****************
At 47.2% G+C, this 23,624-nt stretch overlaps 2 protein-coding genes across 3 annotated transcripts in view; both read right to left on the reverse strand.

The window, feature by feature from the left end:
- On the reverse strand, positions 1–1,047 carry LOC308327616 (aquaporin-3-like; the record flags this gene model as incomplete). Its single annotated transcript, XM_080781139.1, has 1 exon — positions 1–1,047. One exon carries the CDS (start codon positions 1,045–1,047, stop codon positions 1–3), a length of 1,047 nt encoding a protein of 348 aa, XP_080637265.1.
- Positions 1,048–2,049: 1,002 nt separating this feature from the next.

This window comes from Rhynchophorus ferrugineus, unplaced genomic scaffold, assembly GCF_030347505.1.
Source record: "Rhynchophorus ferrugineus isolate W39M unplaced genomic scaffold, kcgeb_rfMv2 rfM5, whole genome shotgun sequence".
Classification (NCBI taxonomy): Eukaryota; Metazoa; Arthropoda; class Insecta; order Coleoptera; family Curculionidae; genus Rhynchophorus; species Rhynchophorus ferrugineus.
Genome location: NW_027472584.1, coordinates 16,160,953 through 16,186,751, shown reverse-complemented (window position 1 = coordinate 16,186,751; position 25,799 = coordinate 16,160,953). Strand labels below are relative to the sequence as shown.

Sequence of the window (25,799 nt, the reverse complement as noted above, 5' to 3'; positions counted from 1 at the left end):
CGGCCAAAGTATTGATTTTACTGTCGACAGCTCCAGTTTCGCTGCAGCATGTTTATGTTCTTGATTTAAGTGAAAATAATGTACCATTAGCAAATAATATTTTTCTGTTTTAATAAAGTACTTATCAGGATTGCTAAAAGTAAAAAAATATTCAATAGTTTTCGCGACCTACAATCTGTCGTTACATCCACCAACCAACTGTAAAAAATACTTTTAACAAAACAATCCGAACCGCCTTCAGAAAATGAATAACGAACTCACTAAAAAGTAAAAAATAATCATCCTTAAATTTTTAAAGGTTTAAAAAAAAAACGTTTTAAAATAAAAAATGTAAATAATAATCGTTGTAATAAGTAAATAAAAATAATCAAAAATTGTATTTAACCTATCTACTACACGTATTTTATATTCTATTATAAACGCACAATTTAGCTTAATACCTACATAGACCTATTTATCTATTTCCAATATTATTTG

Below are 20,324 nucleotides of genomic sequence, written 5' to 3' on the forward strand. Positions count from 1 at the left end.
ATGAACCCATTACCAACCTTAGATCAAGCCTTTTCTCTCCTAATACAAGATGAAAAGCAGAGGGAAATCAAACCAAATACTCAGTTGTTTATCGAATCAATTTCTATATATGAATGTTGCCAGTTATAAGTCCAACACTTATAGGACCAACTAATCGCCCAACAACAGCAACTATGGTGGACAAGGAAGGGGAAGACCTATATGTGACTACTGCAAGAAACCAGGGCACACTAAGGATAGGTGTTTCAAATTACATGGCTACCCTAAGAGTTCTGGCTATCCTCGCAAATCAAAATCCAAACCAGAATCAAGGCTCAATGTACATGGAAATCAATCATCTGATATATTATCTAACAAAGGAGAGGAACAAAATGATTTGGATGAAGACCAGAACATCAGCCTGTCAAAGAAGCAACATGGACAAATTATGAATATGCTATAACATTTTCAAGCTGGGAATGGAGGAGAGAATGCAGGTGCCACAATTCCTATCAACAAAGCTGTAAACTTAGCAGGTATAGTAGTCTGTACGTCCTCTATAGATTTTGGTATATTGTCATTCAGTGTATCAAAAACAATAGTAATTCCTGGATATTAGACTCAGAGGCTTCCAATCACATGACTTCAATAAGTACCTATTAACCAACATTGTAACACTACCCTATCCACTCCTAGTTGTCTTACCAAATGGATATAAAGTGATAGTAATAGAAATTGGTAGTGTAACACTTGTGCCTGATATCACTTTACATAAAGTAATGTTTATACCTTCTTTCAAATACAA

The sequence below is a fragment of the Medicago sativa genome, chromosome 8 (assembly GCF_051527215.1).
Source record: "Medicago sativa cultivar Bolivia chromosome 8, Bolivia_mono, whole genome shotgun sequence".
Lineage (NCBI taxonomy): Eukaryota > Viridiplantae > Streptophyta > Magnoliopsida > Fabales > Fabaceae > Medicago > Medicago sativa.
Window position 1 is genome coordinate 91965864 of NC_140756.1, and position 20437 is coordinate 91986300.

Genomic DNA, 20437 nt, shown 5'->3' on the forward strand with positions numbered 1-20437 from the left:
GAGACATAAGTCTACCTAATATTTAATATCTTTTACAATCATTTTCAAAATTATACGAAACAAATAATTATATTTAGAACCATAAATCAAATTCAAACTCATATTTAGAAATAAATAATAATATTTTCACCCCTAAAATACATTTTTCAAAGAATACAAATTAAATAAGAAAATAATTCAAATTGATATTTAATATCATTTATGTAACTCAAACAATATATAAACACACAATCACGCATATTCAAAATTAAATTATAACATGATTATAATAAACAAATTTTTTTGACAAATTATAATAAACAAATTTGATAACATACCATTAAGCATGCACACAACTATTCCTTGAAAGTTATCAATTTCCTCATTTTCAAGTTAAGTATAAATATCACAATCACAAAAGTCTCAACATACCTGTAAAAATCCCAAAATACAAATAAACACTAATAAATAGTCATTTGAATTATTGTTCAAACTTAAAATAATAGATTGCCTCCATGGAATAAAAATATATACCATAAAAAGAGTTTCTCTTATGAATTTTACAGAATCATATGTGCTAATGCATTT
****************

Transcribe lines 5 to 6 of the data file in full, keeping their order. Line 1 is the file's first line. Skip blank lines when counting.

This window comes from Rhynchophorus ferrugineus, unplaced genomic scaffold, assembly GCF_030347505.1.
Source record: "Rhynchophorus ferrugineus isolate W39M unplaced genomic scaffold, kcgeb_rfMv2 rfM5, whole genome shotgun sequence".